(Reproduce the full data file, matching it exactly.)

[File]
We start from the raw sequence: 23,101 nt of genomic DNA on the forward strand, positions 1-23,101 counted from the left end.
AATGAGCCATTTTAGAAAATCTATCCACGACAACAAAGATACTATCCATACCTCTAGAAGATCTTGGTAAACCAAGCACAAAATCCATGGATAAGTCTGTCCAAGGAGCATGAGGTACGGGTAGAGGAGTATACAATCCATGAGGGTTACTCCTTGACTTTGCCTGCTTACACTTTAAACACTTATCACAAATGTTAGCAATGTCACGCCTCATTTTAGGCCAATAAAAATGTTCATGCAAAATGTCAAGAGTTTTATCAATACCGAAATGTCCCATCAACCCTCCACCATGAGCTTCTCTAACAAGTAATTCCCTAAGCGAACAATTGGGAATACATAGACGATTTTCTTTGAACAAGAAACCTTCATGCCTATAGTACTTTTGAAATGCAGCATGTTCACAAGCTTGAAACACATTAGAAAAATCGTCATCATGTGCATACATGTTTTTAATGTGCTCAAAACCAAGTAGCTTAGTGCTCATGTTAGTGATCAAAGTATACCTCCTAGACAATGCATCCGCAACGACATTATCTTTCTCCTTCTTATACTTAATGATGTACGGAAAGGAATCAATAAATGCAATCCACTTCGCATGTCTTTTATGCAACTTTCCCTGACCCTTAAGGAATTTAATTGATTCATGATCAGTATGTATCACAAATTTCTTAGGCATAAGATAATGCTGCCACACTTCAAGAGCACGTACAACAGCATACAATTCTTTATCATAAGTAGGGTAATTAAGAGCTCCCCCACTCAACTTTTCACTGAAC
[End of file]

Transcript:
We start from the raw sequence: 23,101 nt of genomic DNA on the forward strand, positions 1-23,101 counted from the left end.
AATGAGCCATTTTAGAAAATCTATCCACGACAACAAAGATACTATCCATACCTCTAGAAGATCTTGGTAAACCAAGCACAAAATCCATGGATAAGTCTGTCCAAGGAGCATGAGGTACGGGTAGAGGAGTATACAATCCATGAGGGTTACTCCTTGACTTTGCCTGCTTACACTTTAAACACTTATCACAAATGTTAGCAATGTCACGCCTCATTTTAGGCCAATAAAAATGTTCATGCAAAATGTCAAGAGTTTTATCAATACCGAAATGTCCCATCAACCCTCCACCATGAGCTTCTCTAACAAGTAATTCCCTAAGCGAACAATTGGGAATACATAGACGATTTTCTTTGAACAAGAAACCTTCATGCCTATAGTACTTTTGAAATGCAGCATGTTCACAAGCTTGAAACACATTAGAAAAATCGTCATCATGTGCATACATGTTTTTAATGTGCTCAAAACCAAGTAGCTTAGTGCTCATGTTAGTGATCAAAGTATACCTCCTAGACAATGCATCCGCAACGACATTATCTTTCTCCTTCTTATACTTAATGATGTACGGAAAGGAATCAATAAATGCAATCCACTTCGCATGTCTTTTATGCAACTTTCCCTGACCCTTAAGGAATTTAATTGATTCATGATCAGTATGTATCACAAATTTCTTAGGCATAAGATAATGCTGCCACACTTCAAGAGCACGTACAACAGCATACAATTCTTTATCATAAGTAGGGTAATTAAGAGCTCCCCCACTCAACTTTTCACTGAAC